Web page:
With each passing week, it seemed as though another world-class player had checked out from the tournament for whatever ailment, leaving his country to slump into a state of disappointment and trepidation.
This phenomenon began in January when Radamel Falcao suffered a torn ACL in AS Monaco's Coupe de France victory over Monts d'Or Azergues. Falcao was hopeful of recovering in time to feature in Colombia's first World Cup appearance since 1998, but he ultimately fell short and understandably was omitted from the nation's roster.
Another fly dropped in April when Christian Benteke ruptured his Achilles' tendon during training with Aston Villa, a major blow to Belgium's World Cup endeavor.
The trend continued at an astounding rate as even bigger stars were ruled out of the competition.
Injuries forced Mexico's Luis Montes and France's Franck Ribery to return home before the start of the tournament, while England's Alex Oxlade-Chamberlain and Uruguay's Luis Suarez overcame injury scares to secure spots with their respective squads, but they were unable to make appearances in opening matches.
Several key players even entered the tournament with injuries but still managed to play, regardless of whether they were truly at full fitness.
Diego Costa, working his way back from the hamstring injury that plagued him at the tail end of Atletico Madrid's season, started in Spain's opening match on Friday and managed to win his side a penalty in the first half, but he struggled to make any further impact as La Roja ended up suffering a humiliating 5-1 defeat to the Netherlands.
Meanwhile, Cristiano Ronaldo and Arturo Vidal overcame knee injuries to feature in their nation's opening matches, but they made minimal contributions as Portugal suffered a 4-0 loss to Germany and Chile eased past Australia in a 3-1 victory with little need for the Juventus man.
With so many afflictions to key players around the world, it was a wonder how the United States was able to stay so healthy in the buildup to the World Cup.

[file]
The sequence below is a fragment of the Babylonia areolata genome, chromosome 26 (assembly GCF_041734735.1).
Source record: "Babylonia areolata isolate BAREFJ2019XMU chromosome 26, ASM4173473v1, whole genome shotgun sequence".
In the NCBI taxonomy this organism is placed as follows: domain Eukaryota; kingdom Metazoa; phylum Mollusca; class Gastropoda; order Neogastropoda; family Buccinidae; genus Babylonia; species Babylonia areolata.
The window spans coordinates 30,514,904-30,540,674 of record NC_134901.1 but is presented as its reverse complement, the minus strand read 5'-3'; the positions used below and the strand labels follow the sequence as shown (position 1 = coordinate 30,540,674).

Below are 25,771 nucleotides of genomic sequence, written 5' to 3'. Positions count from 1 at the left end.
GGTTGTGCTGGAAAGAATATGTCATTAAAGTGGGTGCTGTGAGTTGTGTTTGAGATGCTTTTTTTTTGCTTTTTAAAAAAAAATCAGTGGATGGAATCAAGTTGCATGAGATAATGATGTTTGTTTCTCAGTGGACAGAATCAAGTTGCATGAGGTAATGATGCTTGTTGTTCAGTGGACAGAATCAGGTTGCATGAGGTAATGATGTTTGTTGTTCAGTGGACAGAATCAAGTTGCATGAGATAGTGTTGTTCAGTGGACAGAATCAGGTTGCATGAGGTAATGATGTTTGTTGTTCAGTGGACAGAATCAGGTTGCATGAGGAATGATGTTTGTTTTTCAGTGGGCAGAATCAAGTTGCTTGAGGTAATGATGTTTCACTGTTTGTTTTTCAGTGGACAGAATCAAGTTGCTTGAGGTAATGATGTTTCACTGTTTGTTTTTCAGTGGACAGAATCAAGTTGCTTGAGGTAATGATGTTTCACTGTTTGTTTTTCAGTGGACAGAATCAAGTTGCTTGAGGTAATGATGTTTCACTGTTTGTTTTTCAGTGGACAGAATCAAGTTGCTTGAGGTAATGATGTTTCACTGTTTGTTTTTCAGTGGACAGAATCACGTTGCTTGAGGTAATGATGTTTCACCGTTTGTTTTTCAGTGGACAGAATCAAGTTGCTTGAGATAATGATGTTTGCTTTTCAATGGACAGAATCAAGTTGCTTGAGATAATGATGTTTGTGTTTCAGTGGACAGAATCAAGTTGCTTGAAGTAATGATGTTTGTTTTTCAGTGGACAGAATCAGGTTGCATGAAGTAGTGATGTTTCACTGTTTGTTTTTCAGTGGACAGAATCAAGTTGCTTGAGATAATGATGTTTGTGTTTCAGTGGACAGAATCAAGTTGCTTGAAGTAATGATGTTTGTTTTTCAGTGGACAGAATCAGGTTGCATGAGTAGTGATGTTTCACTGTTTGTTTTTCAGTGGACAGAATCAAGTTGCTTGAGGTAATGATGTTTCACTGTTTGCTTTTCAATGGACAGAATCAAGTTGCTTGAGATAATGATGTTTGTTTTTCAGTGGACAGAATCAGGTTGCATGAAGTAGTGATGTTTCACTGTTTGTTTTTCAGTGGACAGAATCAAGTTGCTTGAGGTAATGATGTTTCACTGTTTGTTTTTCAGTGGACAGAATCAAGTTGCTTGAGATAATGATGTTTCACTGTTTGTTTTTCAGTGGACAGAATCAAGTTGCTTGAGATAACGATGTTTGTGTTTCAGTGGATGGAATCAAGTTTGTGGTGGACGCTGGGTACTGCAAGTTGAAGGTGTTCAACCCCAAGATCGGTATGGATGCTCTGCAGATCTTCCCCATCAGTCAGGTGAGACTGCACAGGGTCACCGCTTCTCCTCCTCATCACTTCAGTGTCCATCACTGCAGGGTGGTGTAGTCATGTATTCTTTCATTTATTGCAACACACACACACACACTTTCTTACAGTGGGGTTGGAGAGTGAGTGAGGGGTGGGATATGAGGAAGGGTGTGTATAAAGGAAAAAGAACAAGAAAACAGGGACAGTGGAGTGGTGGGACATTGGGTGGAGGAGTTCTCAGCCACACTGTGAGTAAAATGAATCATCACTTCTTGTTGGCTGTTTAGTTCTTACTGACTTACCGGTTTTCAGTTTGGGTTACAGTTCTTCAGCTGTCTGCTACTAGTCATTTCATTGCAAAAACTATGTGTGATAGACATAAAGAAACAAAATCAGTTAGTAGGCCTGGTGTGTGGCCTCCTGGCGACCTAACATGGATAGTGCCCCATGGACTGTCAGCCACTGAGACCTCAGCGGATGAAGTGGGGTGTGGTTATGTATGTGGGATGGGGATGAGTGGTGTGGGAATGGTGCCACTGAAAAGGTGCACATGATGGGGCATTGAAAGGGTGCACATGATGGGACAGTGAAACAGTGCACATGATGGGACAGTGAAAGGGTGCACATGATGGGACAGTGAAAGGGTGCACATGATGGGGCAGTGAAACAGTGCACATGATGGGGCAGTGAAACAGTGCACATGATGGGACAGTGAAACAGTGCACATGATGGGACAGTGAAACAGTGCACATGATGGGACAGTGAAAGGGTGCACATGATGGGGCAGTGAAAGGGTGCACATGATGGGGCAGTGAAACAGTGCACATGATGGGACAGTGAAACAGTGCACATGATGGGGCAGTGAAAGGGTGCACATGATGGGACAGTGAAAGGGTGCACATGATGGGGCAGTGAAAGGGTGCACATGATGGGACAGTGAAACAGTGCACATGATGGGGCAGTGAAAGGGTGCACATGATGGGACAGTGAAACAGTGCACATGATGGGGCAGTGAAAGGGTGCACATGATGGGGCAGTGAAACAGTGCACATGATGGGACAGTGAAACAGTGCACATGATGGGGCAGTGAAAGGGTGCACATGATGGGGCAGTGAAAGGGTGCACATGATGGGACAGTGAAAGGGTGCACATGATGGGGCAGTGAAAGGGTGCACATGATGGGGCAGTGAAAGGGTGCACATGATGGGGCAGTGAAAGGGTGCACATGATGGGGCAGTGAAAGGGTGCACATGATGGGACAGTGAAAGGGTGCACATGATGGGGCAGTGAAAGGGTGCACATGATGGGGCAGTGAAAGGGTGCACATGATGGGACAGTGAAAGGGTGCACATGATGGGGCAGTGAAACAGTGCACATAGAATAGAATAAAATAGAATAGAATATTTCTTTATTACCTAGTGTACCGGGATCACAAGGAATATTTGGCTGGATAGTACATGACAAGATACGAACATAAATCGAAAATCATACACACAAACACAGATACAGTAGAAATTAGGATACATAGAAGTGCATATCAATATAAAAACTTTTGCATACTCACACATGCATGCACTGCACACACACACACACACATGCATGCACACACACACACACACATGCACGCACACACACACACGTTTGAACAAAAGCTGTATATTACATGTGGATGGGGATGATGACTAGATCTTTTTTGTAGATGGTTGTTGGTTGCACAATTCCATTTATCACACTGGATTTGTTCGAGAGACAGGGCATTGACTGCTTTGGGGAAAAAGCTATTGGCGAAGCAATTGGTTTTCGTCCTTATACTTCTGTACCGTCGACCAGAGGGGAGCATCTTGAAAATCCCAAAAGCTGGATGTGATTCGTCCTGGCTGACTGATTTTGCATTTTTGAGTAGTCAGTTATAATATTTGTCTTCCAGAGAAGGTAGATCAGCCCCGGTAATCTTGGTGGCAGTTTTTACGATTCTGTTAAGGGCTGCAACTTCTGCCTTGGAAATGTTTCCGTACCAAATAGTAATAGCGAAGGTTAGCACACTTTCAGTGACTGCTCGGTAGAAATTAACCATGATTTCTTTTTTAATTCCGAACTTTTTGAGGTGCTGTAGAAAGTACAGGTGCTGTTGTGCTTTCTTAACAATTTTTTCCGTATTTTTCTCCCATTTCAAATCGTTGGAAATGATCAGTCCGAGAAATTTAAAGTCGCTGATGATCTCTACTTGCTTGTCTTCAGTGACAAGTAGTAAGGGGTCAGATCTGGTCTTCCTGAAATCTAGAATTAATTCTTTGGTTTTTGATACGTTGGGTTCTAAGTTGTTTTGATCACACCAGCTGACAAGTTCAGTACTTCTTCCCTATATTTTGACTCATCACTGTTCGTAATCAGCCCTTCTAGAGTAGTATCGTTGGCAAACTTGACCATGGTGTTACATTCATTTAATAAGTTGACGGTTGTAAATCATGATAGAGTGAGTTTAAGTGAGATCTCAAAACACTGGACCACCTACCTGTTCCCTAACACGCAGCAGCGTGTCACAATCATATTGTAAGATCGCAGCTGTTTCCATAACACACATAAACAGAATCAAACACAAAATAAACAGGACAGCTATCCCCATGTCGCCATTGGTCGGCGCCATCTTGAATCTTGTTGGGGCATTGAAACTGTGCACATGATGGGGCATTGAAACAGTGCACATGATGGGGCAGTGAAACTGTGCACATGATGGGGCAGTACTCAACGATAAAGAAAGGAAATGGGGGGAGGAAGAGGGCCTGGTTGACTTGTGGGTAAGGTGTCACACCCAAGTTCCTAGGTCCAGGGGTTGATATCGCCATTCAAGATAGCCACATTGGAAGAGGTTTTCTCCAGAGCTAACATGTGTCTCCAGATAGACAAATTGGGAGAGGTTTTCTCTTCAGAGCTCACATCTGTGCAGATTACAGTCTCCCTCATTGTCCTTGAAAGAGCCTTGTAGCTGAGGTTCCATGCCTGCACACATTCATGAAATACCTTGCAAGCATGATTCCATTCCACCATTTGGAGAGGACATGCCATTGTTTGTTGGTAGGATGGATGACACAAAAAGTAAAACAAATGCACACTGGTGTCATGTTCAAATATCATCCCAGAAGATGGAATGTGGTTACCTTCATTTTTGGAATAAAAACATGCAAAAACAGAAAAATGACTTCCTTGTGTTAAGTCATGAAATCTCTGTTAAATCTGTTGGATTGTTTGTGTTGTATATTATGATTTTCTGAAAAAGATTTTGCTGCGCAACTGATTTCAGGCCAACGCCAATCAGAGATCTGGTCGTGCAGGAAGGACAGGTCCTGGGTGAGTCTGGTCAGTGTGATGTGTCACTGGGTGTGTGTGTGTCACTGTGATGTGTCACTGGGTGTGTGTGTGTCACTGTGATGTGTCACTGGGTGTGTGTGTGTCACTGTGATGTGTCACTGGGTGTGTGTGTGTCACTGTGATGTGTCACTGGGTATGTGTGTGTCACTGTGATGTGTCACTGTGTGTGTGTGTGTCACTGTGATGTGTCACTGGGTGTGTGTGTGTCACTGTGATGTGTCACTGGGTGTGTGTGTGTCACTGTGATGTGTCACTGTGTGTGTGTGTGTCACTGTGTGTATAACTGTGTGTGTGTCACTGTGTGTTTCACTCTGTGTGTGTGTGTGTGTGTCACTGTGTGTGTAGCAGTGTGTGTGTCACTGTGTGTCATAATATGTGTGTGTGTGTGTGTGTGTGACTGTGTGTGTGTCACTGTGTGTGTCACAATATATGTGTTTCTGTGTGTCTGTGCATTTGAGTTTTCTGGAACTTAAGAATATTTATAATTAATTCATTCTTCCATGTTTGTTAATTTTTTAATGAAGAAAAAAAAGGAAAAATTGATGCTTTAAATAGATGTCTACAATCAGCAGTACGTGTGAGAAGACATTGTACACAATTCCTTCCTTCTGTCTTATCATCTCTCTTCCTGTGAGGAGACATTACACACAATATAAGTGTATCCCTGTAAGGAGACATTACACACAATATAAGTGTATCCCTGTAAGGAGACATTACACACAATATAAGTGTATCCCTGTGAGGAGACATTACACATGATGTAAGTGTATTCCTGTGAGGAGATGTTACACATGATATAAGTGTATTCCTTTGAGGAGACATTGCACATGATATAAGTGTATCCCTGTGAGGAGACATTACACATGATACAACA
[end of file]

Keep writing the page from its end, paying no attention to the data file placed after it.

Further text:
But like the weather in Brazil, when it rains, it pours.
The Americans got off to a winning start in Group G play, edging Ghana in a last-gasp 2-1 victory at the Estadio das Dunas on Monday.
Normally, such a result would reverberate elation among the team and its supporters, and it did just that, to a certain extent. But the win came at a hefty price as Jozy Altidore and Matt Besler were forced out of the match due to hamstring injuries.
Altidore's knock appears to be quite serious as the Sunderland striker was forced to leave the match on a stretcher. Besler's, on the hand, seems to be minor with U.S. officials stating that the defender was removed at halftime as a precaution.
Regardless, the misfortune forced Jurgen Klinsmann to make two substitutions before the start of the second half, and while he responded admirably to such adversity, it could hamstring (pun intended) the U.S. head coach ahead of a massive test against Portugal on Sunday.
Even Clint Dempsey, the recipient of a boot to the face, was bloodied and battered in victory. The Seattle Sounders striker was able to finish the match, but he speculated afterward that his nose was broken.
Not only does the United States have a growing casualty list, but Klinsmann's men needed to expend far more energy to get three points against Ghana than Portugal did in defeat to Germany. According to FIFA, the Americans ran a collective total of about 72.7 miles at the Estadio das Dunas, nearly 10 more than the Portuguese ran at 63.3, though Paulo Bento's side was reduced to 10 men in defeat to Germany.
Other nations have had plenty of time to develop contingency plans in the wake of injuries to major stars. Colombia, for instance, managed to score three goals against a historically defensive-minded Greece side despite missing Falcao, who is just five goals away from becoming the nation's all-time leading scorer.
But the United States is likely to be without Altidore, arguably its most important player and one for whom they have no like-for-like replacement, for the remainder of the group stage, perhaps even the rest of the World Cup. Pair that with potential fatigue setting in and the United States still has some serious questions to answer. And Klinsmann has just six days to figure out the answers.
According to data analytics website FiveThirtyEight (FiveThirtyEight.com), the United States now has a 67 percent chance of advancing from the group immediately following the defeat of Ghana, up 37 percent from Monday morning.
But the Americans have made a habit of defying the odds, and unfortunately in this case, injuries, fatigue and a difficult upcoming schedule could see them defy the odds and fail to reach the Round of 16.